Medical Stocks: Investing For 2018

Leonard Yaffe profile picture
Leonard Yaffe


  • 2017 has turned out to be a favorable year for medical stock investing, especially in biopharma, devices, diagnostics, and HMOs.
  • In 2018, I expect there to be more balance between upside and downside, driven by clinical data and legislation (or lack thereof).
  • The fundamentals for the industry remain strong, and I continue to forecast US healthcare spending to grow at an average rate of 6% through 2030.
  • My list of recommended stocks is primarily a result of the revolutions and evolutions that I perceive to be taking place in our healthcare system.

2017 has turned out to be a good year for medical stocks, with strong gains in biopharmaceuticals, medical devices, diagnostics, and HMOs. This can be attributed to a strong overall stock market, a quieting of concerns regarding drug pricing, an unchanged ACA and an underlying 6% growth rate for US healthcare spending. I was favorably inclined toward the sector entering the year, given my target price for the DJIA of 23,000 and my realization that many small and microcap medical stocks had been priced for "non-success". Regarding the latter, the implication was that favorable developments would drive meaningful stock gains.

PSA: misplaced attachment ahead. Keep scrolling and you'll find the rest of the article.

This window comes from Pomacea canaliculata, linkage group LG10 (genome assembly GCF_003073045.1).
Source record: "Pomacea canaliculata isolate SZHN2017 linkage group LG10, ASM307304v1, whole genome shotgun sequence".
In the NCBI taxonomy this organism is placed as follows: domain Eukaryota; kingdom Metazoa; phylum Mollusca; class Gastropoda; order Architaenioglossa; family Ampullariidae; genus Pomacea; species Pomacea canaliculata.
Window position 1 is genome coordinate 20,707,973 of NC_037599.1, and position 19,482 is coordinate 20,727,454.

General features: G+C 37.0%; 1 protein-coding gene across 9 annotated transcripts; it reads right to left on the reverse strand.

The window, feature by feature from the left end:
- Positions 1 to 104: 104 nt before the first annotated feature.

Entering 2018, the medical stocks appear to be in an "equilibrium phase", meaning that clinical data and legislation will have a significant causative effect on stock moves. I am writing this analysis earlier than usual, as the American Society of Hematology meeting is just over one week away, and presentations at this conference should be reflected in relevant company stock action. Beyond this, I remain very focused on key underlying trends to guide investment strategy. This includes the revolutionary themes of cancer immunotherapy and gene editing, the continued adoption of robotic surgery (and, as I have stated for years, Intuitive Surgical is not only continuing to innovate, but it is well entrenched in both the hospital setting and in the surgeon training programs, thereby making it virtually impossible for the daVinci systems to be superseded for the next 15 years), the technological advances in cancer diagnostics that allow for characterization of the molecular basis of cancer, which in turn can drive drug discovery and the continued progress of RNAi-based therapeutic regimens. From a disease standpoint, in addition to oncology, I expect favorable developments in hepatology, nephrology, allergy, immunology, and CNS (excluding Alzheimer's disease). Furthermore, I forecast US healthcare spending to continue to grow at an average annualized rate of 6% for the next 12 years, at which time it will exceed $7 trillion, or 25% of GDP. This provides for strong underlying support for company performance. In summation, I think 2018 will be a "KISS year", with the idea to keep it simple and concentrate on the big picture themes. Given the aging of the population, and the association between increased age and healthcare resource utilization, this thesis has a long runway.